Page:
Tech companies should stop behaving as though everything that is not illegal is acceptable, says Microsoft's second-in-command. Instead, they should focus on defining – and living by – the standards that they would like to see in regulation, before it gets forced on them anyway. For some of the most potentially dangerous new technologies, such as facial recognition, that could mean voluntarily refusing to sell them to certain countries, for certain uses, or even agreeing to a moratorium altogether, said Brad Smith, the president and chief legal officer of the world's most valuable publicly-traded company. Speaking to the Guardian before the launch of his new book, Tools and Weapons, Smith said that if technology firms wanted to be proud of how they changed the world for the better, they must take more responsibility for the ways they have made it worse. "When you think about all of the issues that people worry about in the world today and what they spend their time arguing about, it's often issues like trade, immigration, nationalism, globalisation," Smith said.
Karaoke complexes might be relatively common now, but back in 2004 singing into a PlayStation was the closest most of us could get. SingStar's discs of party classics formed the caterwauling soundtrack to millions of student gatherings, hen parties and five-pint Fridays all over Europe for more than a decade. Like Just Dance, it harnesses the infectious joy of pop music in a way that anyone can play. A gleeful absurdist masterpiece in which you start by rolling up pencils and apple peel and end up absorbing buildings, trees and, eventually, most of the planet in your big sticky ball, because why not? Journey is a short and moving shared experience whose music, evocative colour palette and simple play come together as they only can in games, for a powerful emotional effect. It's often picked as an ur-example of games as art – including by curators at the V&A, where it was front and centre at a recent exhibition. Resident Evil meets Alien seems like such an obvious game pitch that it is incredible it wasn't realised until 2008. In Dead Space, the player becomes lowly engineer Isaac Clarke, who finds himself investigating the "planet-cracking" ship Ishimura after radio contact with the vessel is lost.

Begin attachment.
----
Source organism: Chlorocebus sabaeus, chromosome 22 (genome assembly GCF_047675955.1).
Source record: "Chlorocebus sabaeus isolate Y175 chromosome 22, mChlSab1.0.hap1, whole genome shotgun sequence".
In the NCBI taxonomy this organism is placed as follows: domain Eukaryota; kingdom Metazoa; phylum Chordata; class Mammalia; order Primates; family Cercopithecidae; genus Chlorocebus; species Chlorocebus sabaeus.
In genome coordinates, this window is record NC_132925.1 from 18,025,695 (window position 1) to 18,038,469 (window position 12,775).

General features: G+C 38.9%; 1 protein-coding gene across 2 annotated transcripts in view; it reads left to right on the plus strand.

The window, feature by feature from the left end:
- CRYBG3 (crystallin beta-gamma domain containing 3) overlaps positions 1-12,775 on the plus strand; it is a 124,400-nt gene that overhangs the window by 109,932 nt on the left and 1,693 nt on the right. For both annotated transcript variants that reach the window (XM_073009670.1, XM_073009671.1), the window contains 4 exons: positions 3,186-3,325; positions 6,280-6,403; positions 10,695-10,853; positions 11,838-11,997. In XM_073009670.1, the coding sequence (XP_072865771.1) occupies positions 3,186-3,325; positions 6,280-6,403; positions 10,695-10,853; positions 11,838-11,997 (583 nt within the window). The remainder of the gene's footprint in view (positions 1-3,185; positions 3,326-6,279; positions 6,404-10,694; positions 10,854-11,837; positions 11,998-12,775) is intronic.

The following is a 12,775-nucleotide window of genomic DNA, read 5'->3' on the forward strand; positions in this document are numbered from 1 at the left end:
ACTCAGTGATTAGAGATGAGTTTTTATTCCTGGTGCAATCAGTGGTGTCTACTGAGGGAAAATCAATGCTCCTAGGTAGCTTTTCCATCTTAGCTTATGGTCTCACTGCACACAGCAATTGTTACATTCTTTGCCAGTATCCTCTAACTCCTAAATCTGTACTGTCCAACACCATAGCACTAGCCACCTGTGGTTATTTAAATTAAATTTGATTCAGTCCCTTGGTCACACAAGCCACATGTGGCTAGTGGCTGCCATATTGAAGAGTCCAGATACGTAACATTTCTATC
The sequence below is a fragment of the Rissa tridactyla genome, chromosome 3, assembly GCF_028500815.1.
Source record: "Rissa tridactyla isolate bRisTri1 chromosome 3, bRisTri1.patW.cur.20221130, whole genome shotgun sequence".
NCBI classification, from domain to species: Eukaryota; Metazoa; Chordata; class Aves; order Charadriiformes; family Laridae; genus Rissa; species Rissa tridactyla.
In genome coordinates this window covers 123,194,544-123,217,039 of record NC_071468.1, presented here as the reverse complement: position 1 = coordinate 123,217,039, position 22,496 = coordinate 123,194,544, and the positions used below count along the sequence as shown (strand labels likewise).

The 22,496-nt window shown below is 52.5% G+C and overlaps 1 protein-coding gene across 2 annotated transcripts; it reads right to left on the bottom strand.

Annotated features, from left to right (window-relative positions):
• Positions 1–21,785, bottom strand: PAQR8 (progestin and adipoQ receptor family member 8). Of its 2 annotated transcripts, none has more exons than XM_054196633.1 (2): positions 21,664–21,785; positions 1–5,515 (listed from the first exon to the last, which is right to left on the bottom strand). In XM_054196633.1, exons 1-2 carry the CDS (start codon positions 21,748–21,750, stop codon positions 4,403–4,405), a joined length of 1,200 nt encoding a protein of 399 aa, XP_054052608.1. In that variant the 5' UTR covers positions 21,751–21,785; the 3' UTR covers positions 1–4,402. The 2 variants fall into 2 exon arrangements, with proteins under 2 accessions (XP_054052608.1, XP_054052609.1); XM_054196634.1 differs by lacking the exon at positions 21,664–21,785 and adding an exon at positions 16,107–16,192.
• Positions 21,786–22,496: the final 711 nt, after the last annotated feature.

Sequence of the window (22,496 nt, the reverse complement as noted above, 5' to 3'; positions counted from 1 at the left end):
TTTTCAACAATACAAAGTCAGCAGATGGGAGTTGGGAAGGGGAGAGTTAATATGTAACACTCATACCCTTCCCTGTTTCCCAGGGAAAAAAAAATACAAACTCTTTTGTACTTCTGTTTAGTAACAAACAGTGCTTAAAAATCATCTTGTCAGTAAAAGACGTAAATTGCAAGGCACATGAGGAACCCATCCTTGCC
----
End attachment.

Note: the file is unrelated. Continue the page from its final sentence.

Laura Nolan is a modern hero. A former Google software engineer, Nolan resigned from her job last year after being asked to dramatically enhance the artificial intelligence used in US military drones. She is now calling for a ban on all forms of autonomous weapons on the basis that they might accidentally initiate a catastrophic global war. She said this as part of her role as a member of the Campaign to Stop Killer Robots. Now, listen, sometimes I'm able to kid myself about the goodness of people.
Just 10 months after launching its first voice-controlled, video-calling smart displays in the US, Facebook is trying again with new Portal, Portal Mini and Portal TV – and now they are heading for the UK and Europe. The basic premise is very similar to the smart displays sold by Amazon, Google and others. Portal and Portal Mini look like digital photo frames complete with an actual black or white frame around the outside. They display your photos and calendar events, play videos and generally entertain, including streaming Spotify and Amazon Prime Video. They listen out for two hotwords depending on your settings.
How are you supposed to react when a robot calls you a "gook"? At first glance, ImageNet Roulette seems like just another viral selfie app – those irresistible 21st-century magic mirrors that offer a simulacrum of insight in exchange for a photograph of your face. Want to know what you will look like in 30 years? If you were a dog what breed would you be? That one went viral in 2016.
Our built environment is becoming one big computer. "Smartness" is coming to saturate our stores, workplaces, homes, cities. As we go about our daily lives, data is made, stored, analyzed and used to make algorithmic inferences about us that in turn structure our experience of the world. Computation encircles us as a layer, dense and interconnected. If our parents and our grandparents lived with computers, we live inside of them.